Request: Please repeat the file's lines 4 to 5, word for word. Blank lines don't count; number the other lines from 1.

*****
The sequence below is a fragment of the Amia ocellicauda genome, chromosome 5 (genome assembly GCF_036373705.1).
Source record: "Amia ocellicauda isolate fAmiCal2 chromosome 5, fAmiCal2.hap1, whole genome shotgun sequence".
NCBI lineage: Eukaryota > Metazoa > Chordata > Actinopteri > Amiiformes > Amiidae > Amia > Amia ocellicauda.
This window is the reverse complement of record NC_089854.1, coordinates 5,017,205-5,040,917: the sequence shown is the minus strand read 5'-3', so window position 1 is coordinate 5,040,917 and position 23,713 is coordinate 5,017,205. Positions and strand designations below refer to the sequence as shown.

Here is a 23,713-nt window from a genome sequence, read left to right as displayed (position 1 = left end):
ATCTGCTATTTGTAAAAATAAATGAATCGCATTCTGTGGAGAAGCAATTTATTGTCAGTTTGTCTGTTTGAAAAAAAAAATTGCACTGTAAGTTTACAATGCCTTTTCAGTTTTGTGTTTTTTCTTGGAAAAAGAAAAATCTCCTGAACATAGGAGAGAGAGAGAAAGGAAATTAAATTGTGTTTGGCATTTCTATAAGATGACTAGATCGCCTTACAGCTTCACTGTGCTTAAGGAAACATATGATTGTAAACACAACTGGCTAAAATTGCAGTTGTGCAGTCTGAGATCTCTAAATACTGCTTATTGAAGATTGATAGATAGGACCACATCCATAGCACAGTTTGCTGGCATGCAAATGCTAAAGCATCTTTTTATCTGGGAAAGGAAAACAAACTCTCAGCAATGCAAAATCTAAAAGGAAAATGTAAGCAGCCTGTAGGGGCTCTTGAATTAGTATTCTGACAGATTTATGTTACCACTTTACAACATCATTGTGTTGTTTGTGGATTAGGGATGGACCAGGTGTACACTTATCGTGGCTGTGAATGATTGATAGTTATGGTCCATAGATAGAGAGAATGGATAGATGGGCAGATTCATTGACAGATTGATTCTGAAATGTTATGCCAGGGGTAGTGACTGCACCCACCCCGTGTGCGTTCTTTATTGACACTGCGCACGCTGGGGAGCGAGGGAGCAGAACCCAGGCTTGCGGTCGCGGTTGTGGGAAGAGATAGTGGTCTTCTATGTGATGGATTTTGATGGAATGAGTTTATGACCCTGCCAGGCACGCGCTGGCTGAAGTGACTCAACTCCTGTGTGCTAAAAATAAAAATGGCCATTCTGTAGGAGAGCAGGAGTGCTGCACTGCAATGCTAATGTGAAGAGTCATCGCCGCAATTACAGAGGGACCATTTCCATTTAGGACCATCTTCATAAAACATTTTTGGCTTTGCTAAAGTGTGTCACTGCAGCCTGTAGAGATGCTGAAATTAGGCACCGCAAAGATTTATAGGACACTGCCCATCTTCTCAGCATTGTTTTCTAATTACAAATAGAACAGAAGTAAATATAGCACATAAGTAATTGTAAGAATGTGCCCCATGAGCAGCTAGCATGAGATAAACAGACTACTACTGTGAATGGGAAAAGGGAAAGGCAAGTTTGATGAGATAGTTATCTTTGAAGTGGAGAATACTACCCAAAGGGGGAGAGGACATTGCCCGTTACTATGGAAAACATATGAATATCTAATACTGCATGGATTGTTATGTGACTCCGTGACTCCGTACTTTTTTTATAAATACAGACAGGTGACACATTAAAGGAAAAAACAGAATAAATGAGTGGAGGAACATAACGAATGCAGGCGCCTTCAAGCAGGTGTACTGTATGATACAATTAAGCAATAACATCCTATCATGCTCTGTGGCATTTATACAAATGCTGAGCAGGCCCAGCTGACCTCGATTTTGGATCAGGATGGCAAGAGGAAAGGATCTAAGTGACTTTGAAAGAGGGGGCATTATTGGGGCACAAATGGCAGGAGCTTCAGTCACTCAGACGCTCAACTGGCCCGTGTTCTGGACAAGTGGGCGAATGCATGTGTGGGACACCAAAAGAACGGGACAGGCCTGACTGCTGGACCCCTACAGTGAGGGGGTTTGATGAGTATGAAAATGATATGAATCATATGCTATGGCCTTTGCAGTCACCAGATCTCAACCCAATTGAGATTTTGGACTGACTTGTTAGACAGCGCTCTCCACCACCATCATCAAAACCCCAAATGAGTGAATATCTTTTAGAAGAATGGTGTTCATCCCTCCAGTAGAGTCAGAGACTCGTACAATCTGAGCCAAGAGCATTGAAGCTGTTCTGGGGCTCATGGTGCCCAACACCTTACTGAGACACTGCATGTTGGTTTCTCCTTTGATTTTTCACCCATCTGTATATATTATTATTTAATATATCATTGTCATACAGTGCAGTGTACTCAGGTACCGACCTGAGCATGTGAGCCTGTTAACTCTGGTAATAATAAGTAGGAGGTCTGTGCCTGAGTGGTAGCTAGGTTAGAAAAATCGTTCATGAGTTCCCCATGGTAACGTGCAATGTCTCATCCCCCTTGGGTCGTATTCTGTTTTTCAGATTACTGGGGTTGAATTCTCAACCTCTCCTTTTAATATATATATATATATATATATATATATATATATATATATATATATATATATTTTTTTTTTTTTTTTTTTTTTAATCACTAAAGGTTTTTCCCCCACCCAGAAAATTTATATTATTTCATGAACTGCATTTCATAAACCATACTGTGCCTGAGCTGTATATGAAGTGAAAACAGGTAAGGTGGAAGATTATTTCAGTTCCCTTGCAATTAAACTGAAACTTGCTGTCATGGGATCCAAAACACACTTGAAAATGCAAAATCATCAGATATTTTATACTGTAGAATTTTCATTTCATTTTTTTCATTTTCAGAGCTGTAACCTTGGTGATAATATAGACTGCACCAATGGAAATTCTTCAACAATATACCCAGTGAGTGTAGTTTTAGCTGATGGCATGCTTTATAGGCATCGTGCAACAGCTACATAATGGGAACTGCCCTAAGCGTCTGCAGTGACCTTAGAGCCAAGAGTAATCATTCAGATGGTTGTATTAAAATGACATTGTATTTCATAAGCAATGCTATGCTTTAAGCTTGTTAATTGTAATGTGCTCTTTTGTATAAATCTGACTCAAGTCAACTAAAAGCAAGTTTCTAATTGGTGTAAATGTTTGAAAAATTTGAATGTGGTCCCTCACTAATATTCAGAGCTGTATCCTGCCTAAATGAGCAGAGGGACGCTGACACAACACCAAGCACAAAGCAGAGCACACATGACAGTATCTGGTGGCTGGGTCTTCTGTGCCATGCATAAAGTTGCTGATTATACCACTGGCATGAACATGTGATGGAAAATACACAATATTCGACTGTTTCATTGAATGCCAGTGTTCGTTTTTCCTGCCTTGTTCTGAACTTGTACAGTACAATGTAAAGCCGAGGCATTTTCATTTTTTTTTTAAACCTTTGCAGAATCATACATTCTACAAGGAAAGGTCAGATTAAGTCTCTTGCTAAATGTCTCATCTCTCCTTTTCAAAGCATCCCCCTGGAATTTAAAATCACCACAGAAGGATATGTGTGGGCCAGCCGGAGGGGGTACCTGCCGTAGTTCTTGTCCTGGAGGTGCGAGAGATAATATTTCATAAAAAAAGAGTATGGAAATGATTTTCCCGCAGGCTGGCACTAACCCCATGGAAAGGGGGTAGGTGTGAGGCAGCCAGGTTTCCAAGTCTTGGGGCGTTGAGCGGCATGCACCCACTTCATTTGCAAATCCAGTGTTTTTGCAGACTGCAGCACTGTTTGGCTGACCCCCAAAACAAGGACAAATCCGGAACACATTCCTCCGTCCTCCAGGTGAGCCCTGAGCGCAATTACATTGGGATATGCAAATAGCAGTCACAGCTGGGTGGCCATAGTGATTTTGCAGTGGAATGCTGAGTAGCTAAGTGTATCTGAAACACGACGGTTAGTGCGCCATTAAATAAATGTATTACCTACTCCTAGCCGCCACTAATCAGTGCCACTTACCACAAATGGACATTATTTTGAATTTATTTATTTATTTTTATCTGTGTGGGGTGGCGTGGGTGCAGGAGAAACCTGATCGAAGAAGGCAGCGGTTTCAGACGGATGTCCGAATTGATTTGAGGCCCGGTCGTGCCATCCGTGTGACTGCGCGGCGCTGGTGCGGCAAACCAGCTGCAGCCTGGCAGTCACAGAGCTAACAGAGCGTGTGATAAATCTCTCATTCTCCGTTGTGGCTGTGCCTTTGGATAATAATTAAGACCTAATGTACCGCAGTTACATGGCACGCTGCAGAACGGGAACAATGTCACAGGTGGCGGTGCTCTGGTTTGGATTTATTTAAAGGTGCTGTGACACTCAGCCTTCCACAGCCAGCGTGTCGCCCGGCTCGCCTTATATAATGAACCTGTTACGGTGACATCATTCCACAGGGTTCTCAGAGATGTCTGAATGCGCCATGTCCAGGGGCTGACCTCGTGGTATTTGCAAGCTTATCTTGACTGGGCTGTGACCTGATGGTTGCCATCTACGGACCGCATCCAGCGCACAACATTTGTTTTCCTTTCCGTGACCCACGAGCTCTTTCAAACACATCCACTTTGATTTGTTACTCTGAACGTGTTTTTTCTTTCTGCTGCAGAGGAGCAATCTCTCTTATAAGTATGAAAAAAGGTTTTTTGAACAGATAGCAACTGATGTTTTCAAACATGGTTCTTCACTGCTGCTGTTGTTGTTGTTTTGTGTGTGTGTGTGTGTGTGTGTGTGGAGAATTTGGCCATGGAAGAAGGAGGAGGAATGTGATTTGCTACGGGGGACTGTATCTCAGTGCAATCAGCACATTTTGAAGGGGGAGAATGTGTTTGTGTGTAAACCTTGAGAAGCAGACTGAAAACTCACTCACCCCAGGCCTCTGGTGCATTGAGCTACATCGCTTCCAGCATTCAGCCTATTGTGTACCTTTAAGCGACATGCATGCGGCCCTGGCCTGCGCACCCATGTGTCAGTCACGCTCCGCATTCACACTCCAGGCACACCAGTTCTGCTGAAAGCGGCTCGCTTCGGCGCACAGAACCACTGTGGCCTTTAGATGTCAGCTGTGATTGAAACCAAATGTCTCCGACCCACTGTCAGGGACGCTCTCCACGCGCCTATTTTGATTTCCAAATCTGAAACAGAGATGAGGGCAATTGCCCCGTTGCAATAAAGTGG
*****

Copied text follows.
This window is the reverse complement of record NC_089854.1, coordinates 5,017,205-5,040,917: the sequence shown is the minus strand read 5'-3', so window position 1 is coordinate 5,040,917 and position 23,713 is coordinate 5,017,205. Positions and strand designations below refer to the sequence as shown.

Here is a 23,713-nt window from a genome sequence, read left to right as displayed (position 1 = left end):